An advanced practice registered nurse (APRN) defines a level of nursing practice that uses extended and expanded skills, experience, and knowledge in assessment, planning, implementation, diagnosis, and evaluation of the care required. Positions that require certified APRNs “will generally be specialty occupations due to the advanced level of education and training required for certification.” Having a degree is not by itself sufficient to qualify a position as an H-1B, the memo notes. The burden is on the petitioner to establish eligibility, but the memo provided a non-exhaustive list of APRN occupations that may satisfy the requirements for a specialty occupation, including Certified Nurse-Midwife, Certified Clinical Nurse Specialist, Certified Nurse Practitioner, and Certified Registered Nurse Anesthetist.
Evidence submitted by a petitioner may include the nature of the petitioner’s business; a description of industry practices; a detailed description of the duties to be performed within the petitioner’s business operations; advanced certification requirements; American Nurses Credentialing Center Magnet Recognized status (explained in the memo); clinical experience requirements; training in the specialty requirements; and wage rate relative to others within the occupation.
MEMO, which includes additional details
4. NLRB Updates Procedures on Addressing Immigration Issues During Unfair Labor Practice Proceedings
The National Labor Relations Board’s (NLRB) Office of the General Counsel recently updated its procedures for addressing immigration status issues arising during unfair labor practice (ULP) proceedings. In a memorandum released February 27, 2015, to the field, Richard F. Griffin, Jr., NLRB General Counsel, noted that although the National Labor Relations Act (NLRA) protects all covered employees regardless of immigration status, related issues may affect remedies and present obstacles to enforcing the NLRA.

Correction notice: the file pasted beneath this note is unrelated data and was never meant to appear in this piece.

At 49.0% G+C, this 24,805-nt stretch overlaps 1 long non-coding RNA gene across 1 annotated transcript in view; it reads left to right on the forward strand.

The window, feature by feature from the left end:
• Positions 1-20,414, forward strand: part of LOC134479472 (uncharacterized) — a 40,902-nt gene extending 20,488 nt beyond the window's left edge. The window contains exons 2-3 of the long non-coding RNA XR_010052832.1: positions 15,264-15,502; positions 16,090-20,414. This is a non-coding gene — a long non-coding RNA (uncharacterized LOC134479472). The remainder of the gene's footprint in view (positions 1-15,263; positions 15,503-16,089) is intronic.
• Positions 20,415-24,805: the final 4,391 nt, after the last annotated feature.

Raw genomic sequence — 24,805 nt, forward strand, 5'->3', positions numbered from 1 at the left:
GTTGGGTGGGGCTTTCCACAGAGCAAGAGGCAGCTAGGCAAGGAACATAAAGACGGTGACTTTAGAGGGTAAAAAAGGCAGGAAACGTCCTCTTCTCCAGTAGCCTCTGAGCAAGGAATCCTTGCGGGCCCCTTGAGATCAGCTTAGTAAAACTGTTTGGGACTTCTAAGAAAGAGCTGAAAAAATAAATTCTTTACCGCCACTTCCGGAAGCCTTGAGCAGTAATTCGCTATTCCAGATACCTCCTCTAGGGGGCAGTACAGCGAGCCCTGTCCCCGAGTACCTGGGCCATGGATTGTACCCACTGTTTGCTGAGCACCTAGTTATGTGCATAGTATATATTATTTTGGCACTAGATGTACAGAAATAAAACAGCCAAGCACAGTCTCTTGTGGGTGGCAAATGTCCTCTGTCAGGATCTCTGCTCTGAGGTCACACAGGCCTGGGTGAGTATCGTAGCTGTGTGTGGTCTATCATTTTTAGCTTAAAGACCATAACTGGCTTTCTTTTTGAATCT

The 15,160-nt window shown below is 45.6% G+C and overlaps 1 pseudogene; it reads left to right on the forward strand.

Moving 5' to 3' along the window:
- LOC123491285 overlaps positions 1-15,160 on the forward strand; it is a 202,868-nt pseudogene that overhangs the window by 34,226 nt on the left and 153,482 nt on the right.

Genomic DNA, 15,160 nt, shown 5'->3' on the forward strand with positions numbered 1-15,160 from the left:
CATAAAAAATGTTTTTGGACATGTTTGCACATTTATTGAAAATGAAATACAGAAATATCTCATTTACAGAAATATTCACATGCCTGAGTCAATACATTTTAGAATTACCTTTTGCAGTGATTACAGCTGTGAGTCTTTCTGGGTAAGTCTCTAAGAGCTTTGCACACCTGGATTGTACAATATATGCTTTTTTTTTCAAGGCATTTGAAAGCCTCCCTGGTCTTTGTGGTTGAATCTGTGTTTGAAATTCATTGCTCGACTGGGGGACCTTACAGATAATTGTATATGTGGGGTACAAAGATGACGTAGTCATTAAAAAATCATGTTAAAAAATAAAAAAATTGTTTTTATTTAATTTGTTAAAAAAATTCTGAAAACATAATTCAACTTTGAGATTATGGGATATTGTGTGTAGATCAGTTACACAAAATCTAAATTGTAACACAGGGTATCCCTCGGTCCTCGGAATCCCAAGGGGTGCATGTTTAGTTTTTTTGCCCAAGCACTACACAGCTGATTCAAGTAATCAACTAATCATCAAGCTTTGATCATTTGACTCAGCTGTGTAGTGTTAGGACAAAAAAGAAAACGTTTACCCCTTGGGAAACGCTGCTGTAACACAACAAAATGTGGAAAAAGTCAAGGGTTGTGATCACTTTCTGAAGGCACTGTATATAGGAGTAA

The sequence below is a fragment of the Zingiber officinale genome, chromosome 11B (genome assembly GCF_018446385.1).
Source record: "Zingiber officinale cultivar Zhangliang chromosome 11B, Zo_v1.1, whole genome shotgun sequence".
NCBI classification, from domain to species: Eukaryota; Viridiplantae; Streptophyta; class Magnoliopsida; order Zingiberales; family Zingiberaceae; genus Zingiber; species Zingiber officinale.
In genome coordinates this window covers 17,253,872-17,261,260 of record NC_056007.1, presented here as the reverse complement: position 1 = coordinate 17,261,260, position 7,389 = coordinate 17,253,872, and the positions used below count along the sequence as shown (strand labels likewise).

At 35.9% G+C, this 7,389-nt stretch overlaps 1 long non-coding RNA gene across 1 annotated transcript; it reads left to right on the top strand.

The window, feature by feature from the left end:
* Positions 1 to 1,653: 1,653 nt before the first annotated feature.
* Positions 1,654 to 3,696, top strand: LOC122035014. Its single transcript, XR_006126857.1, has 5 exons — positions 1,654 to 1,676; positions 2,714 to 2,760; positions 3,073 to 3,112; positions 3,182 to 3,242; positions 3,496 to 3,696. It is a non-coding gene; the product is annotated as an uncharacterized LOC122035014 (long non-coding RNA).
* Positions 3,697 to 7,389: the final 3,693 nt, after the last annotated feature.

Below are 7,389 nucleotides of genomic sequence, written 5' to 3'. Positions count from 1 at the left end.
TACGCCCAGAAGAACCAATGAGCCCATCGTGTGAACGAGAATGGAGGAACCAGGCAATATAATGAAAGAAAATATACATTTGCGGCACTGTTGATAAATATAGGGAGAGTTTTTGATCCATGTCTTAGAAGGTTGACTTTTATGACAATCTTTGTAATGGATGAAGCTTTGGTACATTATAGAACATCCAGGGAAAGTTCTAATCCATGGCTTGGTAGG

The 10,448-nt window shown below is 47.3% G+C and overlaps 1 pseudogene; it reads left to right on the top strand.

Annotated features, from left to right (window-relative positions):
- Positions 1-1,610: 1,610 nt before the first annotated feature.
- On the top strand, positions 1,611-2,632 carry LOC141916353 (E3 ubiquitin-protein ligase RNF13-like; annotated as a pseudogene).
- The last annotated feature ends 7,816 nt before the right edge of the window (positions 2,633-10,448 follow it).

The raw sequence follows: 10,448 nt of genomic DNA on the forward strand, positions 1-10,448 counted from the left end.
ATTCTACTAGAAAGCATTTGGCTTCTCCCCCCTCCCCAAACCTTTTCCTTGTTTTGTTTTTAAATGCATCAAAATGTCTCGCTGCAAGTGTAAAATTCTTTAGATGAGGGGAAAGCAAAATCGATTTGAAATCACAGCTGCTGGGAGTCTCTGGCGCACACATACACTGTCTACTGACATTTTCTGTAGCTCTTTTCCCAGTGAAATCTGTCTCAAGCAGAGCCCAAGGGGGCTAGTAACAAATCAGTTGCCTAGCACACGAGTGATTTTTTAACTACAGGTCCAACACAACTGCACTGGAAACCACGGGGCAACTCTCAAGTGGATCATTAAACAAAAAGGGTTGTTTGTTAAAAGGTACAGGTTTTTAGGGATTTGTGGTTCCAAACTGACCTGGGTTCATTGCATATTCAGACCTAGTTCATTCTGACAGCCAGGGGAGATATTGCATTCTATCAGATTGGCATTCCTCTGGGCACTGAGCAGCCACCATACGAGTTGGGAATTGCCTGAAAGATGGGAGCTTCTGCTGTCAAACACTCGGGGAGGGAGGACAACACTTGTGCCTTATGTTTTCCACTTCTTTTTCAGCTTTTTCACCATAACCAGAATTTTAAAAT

The new memo provides updated procedures that apply when immigration status issues are raised during NLRB investigations and proceedings. The new procedures require that regions immediately contact the assigned representative(s) in the Division of Operations-Management as soon as they become aware that immigration status issues may affect the ability to remedy or litigate a potential ULP violation. Operations-Management will: (1) provide technical assistance; (2) determine whether interagency engagement could assist in effectuating the NLRA; (3) discuss with the region and/or ask the region to submit to advice on whether it may be appropriate to seek certain additional remedies; and (4) coordinate the agency’s response to these issues.